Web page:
There are trends that can help identify people are at higher risk for invasive lobular carcinoma.
Individuals with a family member who has also been diagnosed with the disease are at a higher risk of the same diagnosis, Mouabbi says.
In addition, people with a family history of stomach cancer face a greater risk of lobular breast cancer. “It’s the same mutation fueling the cancers,” Mouabbi says.
Lastly, the precancerous lesion known as lobular carcinoma in situ (LCIS) can increase a person’s chances of a lobular breast cancer diagnosis. With LCIS, the abnormal cells grow inside the lobule, but because they’re contained, it’s considered premalignant. They can also become calcified, which allows detection with a mammogram and surgical removal. “But patients often aren’t aware that LCIS spots increase their risk of lobular breast cancer in both breasts,” Mouabbi says.
Standard of care treatment not tailored to invasive lobular carcinoma
To help identify lobular breast cancer early, Mouabbi urges patients who fall into these categories be monitored with an MRI rather than an ultrasound.
Many patients with invasive lobular carcinoma receive the standard-of-care chemotherapy, but the comprehensive review showed there isn’t much clinical benefit. That’s because it has been based on clinical trials combining lobular and ductal breast cancer. “All the conclusions from these studies are driven by ductal carcinoma,” Mouabbi says. “We need something different for these patients.”
He adds that prognostic tools such as Oncotype DX and MammaPrint are not very useful in invasive lobular carcinoma for the same reasons. “While it’s been thought that invasive lobular has a favorable prognosis when compared to ductal carcinoma, our review showed that’s not true in the long-term,” Mouabbi says.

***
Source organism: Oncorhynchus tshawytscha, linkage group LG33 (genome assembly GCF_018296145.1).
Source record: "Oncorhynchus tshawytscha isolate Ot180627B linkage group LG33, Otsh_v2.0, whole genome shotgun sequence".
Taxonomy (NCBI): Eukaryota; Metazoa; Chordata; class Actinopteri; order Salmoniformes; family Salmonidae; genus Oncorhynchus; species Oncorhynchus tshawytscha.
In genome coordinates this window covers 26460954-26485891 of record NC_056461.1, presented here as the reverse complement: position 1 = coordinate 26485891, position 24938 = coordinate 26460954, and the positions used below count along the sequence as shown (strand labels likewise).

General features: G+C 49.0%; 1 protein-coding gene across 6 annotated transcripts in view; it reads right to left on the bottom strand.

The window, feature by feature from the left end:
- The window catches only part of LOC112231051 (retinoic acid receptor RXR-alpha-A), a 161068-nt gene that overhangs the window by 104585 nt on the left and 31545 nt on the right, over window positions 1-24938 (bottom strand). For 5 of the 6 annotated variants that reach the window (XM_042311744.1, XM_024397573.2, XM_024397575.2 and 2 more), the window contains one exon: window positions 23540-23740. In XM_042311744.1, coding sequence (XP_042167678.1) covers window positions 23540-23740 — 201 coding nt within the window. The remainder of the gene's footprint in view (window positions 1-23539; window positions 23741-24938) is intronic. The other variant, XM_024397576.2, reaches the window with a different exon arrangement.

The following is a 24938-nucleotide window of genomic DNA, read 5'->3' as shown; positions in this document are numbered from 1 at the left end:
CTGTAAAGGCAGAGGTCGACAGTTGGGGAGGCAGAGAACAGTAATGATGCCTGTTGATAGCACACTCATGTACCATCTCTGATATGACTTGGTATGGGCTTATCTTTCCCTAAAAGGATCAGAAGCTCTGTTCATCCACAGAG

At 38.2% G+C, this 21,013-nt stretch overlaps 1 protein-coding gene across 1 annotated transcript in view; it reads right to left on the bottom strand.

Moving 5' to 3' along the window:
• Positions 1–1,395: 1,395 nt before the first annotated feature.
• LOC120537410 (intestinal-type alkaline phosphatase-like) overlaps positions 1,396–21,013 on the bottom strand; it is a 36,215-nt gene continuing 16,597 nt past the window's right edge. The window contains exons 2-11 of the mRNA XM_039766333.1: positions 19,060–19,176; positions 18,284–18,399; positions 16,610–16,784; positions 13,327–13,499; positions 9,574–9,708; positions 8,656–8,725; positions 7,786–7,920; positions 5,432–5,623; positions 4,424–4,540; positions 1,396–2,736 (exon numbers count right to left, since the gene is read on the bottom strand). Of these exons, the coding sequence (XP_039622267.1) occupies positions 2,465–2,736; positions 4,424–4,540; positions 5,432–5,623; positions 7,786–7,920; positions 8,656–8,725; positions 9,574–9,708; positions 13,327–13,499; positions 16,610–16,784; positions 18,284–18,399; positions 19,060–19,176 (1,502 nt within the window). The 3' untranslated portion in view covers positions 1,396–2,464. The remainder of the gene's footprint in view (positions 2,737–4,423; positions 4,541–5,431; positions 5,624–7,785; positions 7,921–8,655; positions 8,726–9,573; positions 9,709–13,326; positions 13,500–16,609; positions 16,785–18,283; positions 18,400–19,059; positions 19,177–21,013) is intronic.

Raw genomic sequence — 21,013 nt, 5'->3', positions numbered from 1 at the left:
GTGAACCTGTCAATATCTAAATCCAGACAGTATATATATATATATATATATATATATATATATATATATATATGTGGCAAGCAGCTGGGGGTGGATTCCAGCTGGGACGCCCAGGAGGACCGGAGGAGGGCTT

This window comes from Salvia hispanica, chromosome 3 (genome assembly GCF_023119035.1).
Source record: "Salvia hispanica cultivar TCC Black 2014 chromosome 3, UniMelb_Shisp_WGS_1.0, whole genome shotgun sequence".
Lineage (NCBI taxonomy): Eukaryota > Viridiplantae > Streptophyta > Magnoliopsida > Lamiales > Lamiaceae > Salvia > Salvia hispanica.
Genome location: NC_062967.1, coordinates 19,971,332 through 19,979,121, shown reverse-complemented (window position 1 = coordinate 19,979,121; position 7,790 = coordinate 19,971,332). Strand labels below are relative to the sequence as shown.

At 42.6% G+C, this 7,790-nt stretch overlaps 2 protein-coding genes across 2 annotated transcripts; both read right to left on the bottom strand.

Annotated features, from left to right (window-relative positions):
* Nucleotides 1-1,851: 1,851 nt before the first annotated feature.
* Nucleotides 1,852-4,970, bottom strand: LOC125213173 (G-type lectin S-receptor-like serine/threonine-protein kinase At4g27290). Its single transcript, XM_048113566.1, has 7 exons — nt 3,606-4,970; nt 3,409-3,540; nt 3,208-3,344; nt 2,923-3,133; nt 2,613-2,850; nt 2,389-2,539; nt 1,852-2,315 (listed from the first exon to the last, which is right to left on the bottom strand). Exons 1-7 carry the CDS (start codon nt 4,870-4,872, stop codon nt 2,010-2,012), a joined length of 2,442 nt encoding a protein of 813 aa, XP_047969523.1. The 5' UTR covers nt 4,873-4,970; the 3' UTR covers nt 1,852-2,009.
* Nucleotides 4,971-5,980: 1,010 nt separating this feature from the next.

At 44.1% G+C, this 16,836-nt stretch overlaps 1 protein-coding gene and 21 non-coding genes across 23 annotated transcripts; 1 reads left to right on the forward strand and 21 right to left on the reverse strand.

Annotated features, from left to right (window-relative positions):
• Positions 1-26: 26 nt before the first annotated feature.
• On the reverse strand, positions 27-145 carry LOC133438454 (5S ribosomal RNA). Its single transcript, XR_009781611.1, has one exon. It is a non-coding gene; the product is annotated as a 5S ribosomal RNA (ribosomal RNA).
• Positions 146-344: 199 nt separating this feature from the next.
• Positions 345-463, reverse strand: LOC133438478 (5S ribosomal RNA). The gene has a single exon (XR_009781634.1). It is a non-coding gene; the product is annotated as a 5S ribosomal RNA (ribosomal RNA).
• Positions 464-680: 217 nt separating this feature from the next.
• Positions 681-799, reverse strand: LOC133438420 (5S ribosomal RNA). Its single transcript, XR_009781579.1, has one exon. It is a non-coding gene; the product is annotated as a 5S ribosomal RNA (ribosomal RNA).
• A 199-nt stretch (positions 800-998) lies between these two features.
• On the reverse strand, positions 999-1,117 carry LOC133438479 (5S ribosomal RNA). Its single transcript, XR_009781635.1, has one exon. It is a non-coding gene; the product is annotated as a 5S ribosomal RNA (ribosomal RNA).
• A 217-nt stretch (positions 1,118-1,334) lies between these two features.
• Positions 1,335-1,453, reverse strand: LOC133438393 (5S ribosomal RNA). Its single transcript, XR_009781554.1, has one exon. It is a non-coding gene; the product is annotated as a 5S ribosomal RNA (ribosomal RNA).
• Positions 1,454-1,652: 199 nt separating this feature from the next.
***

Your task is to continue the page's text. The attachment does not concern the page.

Endocrine therapy is effective in treating invasive lobular carcinoma
There are other therapies for invasive lobular carcinoma, but they’re not widely used yet. For example, the review led by Mouabbi found that 95% of lobular breast cancers are hormone-driven, while only about 50% of ductal breast cancer are. Because of this, lobular breast cancer can be treated with endocrine therapy.
Also, lobular breast cancer appears to be immunologically hot. That means the immune system recognizes the tumor. Mouabbi hopes to open clinical trials at MD Anderson soon to investigate treating these cancers with immunotherapy.
Other opportunities lie in the genomic makeup of the cancer. “We found that lobular breast cancers are universally driven by the CDH1 mutation,” Mouabbi says. They also found almost 15% of patients carry the HER2 gene mutation, and 60% carry the PIK3CA gene mutation.
“It’s exciting because we’ve identified targets that may lead to more effective treatment,” Mouabbi says. And the mutations are present at conception. This means targeted therapies could be an option for initial treatment. The retrospective analysis being presented by Mouabbi at the 2022 ASCO Annual Meeting reveals targeted therapy outcomes in patients with lobular breast cancer. “We found that patients benefit from a combination of targeted therapy and endocrine therapy,” Mouabbi says.
Invasive lobular carcinoma clinical trials are critical for progress
To define more personalized approaches, Mouabbi says it’s critical to conduct clinical trials specific to lobular breast cancer. Or, if clinical trials are combined, the patients must be protected with a cohort specific to the subtype.
“If there’s a clinical trial specific to lobular breast cancer, I urge patients to consider enrolling,” Mouabbi says. “It all starts by building more awareness about this disease.”
Request an appointment at MD Anderson online or by calling 1-877-632-6789.
We’ve identified targets that may lead to more effective treatment.
Jason Mouabbi, M.D.
Physician & Researcher